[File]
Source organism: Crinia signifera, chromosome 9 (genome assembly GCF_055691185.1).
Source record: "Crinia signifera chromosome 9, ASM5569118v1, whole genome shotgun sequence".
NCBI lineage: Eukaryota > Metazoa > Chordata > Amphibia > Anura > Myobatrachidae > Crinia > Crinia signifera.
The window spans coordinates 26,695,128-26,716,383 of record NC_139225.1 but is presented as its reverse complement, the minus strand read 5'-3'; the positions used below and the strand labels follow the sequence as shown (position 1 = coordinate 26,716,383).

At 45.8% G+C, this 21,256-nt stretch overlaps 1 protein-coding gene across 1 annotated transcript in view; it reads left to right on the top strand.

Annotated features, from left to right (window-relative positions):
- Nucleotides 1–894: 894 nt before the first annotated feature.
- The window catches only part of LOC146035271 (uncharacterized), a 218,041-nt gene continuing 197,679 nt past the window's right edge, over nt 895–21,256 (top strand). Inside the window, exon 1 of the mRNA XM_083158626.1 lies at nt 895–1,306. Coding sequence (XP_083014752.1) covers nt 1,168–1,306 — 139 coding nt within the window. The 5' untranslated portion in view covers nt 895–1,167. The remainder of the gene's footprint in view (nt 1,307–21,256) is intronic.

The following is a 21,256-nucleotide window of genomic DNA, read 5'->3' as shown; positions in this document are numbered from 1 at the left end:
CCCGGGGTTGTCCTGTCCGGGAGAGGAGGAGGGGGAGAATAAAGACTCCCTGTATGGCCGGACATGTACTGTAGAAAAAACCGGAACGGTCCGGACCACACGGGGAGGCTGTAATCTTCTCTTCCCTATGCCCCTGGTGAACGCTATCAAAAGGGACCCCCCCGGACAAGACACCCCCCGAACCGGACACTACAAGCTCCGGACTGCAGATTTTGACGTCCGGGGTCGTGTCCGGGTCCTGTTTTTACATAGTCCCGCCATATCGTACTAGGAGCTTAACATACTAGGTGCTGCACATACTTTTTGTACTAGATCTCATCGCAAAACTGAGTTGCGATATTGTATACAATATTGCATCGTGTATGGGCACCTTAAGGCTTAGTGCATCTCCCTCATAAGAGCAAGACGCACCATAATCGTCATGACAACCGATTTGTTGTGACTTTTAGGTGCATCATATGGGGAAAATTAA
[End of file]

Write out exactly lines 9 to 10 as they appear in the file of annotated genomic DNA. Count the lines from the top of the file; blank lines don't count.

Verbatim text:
The following is a 21,256-nucleotide window of genomic DNA, read 5'->3' as shown; positions in this document are numbered from 1 at the left end:
CCCGGGGTTGTCCTGTCCGGGAGAGGAGGAGGGGGAGAATAAAGACTCCCTGTATGGCCGGACATGTACTGTAGAAAAAACCGGAACGGTCCGGACCACACGGGGAGGCTGTAATCTTCTCTTCCCTATGCCCCTGGTGAACGCTATCAAAAGGGACCCCCCCGGACAAGACACCCCCCGAACCGGACACTACAAGCTCCGGACTGCAGATTTTGACGTCCGGGGTCGTGTCCGGGTCCTGTTTTTACATAGTCCCGCCATATCGTACTAGGAGCTTAACATACTAGGTGCTGCACATACTTTTTGTACTAGATCTCATCGCAAAACTGAGTTGCGATATTGTATACAATATTGCATCGTGTATGGGCACCTTAAGGCTTAGTGCATCTCCCTCATAAGAGCAAGACGCACCATAATCGTCATGACAACCGATTTGTTGTGACTTTTAGGTGCATCATATGGGGAAAATTAA